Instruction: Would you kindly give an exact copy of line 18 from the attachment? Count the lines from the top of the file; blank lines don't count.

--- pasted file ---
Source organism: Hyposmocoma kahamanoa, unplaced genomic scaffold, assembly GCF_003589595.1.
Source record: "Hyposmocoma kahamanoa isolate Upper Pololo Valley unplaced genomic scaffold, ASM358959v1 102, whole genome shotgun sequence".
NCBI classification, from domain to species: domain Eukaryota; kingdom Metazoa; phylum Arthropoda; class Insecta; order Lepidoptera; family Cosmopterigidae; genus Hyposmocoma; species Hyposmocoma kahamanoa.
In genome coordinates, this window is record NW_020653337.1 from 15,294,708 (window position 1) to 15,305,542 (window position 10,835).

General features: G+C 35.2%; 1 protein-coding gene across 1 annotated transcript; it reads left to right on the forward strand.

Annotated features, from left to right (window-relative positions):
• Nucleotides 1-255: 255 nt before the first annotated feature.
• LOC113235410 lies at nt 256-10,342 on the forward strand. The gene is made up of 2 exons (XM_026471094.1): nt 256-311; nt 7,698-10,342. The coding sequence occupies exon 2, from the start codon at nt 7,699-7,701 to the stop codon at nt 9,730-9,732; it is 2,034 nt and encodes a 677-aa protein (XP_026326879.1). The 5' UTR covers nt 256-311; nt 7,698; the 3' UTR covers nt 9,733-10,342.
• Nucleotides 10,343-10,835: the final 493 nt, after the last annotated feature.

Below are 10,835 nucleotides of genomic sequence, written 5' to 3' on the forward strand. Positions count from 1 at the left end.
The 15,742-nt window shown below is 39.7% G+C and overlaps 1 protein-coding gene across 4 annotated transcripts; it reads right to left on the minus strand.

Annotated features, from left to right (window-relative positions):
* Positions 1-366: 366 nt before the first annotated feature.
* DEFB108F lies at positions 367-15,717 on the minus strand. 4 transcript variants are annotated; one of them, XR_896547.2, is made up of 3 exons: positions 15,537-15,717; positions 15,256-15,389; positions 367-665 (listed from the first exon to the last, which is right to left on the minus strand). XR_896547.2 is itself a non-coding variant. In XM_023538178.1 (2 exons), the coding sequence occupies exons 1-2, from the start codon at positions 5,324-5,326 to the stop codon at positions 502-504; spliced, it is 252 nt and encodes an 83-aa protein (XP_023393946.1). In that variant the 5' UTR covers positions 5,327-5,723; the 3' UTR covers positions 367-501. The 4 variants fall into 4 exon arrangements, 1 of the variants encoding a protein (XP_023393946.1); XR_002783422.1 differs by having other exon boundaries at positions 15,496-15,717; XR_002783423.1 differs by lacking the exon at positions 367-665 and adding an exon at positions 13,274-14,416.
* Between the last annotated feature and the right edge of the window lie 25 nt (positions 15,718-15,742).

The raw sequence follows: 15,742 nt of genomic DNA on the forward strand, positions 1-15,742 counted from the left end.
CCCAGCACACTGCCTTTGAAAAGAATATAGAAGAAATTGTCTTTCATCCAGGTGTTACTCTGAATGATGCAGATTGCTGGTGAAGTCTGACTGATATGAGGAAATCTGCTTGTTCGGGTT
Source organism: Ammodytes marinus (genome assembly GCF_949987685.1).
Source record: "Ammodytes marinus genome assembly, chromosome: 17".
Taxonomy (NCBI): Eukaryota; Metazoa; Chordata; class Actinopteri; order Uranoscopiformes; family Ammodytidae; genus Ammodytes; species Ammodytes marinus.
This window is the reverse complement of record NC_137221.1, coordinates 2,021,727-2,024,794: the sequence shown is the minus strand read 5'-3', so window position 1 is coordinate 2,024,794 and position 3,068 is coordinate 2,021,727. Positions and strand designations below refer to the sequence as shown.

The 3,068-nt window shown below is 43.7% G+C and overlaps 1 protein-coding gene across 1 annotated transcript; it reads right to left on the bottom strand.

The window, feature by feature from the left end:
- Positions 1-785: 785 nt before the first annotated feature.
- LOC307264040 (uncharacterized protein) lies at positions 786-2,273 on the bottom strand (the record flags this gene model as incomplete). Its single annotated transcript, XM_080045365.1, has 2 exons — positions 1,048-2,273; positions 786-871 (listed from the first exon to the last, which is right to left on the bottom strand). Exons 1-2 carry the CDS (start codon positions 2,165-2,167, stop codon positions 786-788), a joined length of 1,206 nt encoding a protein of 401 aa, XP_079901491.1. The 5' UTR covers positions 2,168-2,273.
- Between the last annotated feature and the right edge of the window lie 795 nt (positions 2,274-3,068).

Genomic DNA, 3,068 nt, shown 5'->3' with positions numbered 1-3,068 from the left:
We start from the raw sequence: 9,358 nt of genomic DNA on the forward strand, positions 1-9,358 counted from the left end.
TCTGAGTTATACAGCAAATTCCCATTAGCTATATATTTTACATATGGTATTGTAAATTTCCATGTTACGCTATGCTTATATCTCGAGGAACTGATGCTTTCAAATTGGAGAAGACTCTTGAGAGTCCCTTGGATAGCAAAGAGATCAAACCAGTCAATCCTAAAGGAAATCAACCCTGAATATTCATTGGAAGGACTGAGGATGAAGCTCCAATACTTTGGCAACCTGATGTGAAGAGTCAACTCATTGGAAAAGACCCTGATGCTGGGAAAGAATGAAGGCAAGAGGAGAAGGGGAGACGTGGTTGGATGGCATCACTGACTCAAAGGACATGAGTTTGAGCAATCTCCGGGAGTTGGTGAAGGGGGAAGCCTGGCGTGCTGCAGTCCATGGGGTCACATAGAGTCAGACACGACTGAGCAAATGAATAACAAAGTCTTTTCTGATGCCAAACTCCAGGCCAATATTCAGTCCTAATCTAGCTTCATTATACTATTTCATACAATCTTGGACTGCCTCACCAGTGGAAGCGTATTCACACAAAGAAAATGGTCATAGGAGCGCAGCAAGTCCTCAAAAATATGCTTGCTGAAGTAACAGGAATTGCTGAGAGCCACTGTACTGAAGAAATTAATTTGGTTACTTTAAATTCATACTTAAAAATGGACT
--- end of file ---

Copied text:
Source organism: Ammodytes marinus (genome assembly GCF_949987685.1).